Arens, 65, said that while he only started painting seriously about 12 years ago, he has “not known life without art.
“Everyone in my family was artistic,’’ said Arens. “Everybody painted or drew, or was in architecture. I was in the midst of it, but I never gave it serious time. I would always rather be on the water or playing ball.’’
Years later, Arens was assisting St. Sebastian’s in drawing up architectural plans for a new building when colleague Jay Wu noticed his talent. Wu, who teaches math and art at the school, referred Arens to his mentor, Barnet “Barney’’ Rubenstein, a teacher at the School of the Museum of Fine Arts who has since passed away.
Under the tutelage of Rubenstein and others, Arens blossomed at the Boston museum school’s continuing education program, where he was placed in advanced-level classes. Arens said St. Sebastian’s was supportive, even paying his tuition as he moved through the curriculum.
These days, Arens says he spends every nonworking hour at his studio or an art retreat in Stonington, Maine. It’s easy to for him to get lost in his work.
“I set an alarm clock when I paint,’’ said Arens. “You get so much into the zone, wherever that creative place is. You have to know when to stop.’’
For Arens, the decision to join the clergy was a gradual one. His interest grew slowly as a teen, but he was hesitant to commit.
“I figured I’d go and get it out of my system,’’ Arens said of attending seminary. “My first couple years, I wasn’t certain about it at all. I had parents who were wonderful. Right up to the last minute, they said, ‘If this isn’t for you, don’t commit yourself to it, but it’s your decision,’ which was wonderful and freeing.’’
It was losing his brother in Vietnam that cemented his decision to become a priest. Frederick Arens was killed while manning a Navy patrol boat. At the time Arens was also in the Navy, in a program that allowed him to serve as a chaplain prior to his ordination. It fell to him to break the news to the family about Frederick’s death.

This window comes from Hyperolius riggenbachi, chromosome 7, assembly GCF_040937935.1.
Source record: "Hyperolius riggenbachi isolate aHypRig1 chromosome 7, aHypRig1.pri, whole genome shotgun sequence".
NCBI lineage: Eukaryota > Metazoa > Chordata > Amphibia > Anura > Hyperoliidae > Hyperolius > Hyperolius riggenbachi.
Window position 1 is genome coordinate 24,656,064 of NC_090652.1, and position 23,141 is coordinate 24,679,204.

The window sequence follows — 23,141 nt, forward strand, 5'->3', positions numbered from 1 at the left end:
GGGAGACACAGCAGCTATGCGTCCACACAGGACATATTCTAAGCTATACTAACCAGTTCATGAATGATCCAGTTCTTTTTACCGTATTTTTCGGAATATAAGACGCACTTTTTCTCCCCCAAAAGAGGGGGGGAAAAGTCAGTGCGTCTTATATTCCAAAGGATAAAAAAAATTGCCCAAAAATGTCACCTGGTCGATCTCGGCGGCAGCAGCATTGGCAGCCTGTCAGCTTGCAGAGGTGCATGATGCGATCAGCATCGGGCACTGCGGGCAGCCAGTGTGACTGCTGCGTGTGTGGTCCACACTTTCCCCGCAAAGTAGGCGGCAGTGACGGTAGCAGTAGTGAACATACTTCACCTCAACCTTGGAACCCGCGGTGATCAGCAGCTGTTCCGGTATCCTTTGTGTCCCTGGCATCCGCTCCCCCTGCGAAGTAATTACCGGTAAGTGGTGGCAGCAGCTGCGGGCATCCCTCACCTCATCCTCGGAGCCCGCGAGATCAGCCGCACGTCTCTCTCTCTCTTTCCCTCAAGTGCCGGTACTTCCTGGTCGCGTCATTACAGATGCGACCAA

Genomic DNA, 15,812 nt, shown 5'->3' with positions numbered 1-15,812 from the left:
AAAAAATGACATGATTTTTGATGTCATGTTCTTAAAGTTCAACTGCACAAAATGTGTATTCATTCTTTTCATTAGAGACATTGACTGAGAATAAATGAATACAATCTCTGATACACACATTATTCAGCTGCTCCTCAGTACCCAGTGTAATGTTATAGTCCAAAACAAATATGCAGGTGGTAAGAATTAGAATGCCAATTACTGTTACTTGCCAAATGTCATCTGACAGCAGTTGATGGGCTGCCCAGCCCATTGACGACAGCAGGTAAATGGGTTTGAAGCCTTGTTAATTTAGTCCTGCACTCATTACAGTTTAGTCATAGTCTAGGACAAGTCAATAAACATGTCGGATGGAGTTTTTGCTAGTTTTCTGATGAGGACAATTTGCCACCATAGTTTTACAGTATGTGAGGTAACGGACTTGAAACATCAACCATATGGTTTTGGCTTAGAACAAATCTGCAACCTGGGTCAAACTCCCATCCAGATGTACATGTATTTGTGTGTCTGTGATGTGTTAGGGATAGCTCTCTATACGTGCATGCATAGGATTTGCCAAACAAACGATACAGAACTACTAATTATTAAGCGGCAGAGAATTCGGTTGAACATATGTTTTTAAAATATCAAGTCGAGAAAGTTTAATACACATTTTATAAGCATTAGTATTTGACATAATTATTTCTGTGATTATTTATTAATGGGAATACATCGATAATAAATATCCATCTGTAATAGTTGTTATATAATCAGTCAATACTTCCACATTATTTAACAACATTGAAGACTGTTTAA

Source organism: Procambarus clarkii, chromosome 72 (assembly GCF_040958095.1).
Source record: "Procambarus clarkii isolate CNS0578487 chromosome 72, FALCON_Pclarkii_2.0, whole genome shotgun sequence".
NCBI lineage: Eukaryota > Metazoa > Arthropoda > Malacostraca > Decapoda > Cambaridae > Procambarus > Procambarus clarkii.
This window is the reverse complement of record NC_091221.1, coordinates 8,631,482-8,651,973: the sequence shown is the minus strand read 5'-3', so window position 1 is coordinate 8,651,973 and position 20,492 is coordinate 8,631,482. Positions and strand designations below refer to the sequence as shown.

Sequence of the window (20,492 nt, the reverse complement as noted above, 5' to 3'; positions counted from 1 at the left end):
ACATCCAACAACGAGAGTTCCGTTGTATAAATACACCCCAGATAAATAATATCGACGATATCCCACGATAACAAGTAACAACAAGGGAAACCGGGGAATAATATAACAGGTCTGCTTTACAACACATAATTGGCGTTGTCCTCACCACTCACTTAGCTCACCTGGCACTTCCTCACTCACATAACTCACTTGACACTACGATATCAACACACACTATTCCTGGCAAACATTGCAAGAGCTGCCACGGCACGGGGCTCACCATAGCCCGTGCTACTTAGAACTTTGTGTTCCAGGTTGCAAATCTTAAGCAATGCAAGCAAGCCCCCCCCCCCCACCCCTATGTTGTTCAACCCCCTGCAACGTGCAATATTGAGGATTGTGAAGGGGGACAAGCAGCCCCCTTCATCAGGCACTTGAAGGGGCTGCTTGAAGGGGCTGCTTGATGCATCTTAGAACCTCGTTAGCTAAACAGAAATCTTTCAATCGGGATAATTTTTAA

“It makes you think more deeply what you’re doing with your life,’’ Arens said. “As a young person you may not think about all of those questions. But the puzzle started to come together really quickly.’’
After he was ordained, Arens served as a chaplain for a Marine Corps unit.
Despite his passion for art, Arens says his life is “firstly devoted to being a priest.’’ A closer look around the cluttered studio reveals clues about his “day job’’ - a book of hymns lays open on a lectern, a small crucifix necklace is coiled on a table, and a painting of Jesus hangs on the wall.
But that doesn’t mean his paintings are overtly Christian. Some explore Eastern religions; one depicts the Wailing Wall in Jerusalem as a series of overlapping Stars of David; and his recent work with cave art is based on drawings made as long as 35,000 years ago.
“The comment’s been made by others, “Oh, he’s a priest painting cave art,’ ’’ said Arens. “But art transcends the particulars of denominations and background.’’
“What is says to me,’’ Arens says of the cave drawings and other evidence of ancient art, “is that we’ve been at this musically and artistically for a long time. What drives us to do it? Being human.
“Art has a way of deepening and freeing you,’’ said Arens. “So whatever you do, it influences you. Art is maybe for those who don’t paint, because it’s giving them a chance for their spirit to share in those moments. We need artistic expression more than ever before.
“Art has a way of gathering and bridging between people.’’
Dan Adams can be e-mailed at firstname.lastname@example.org.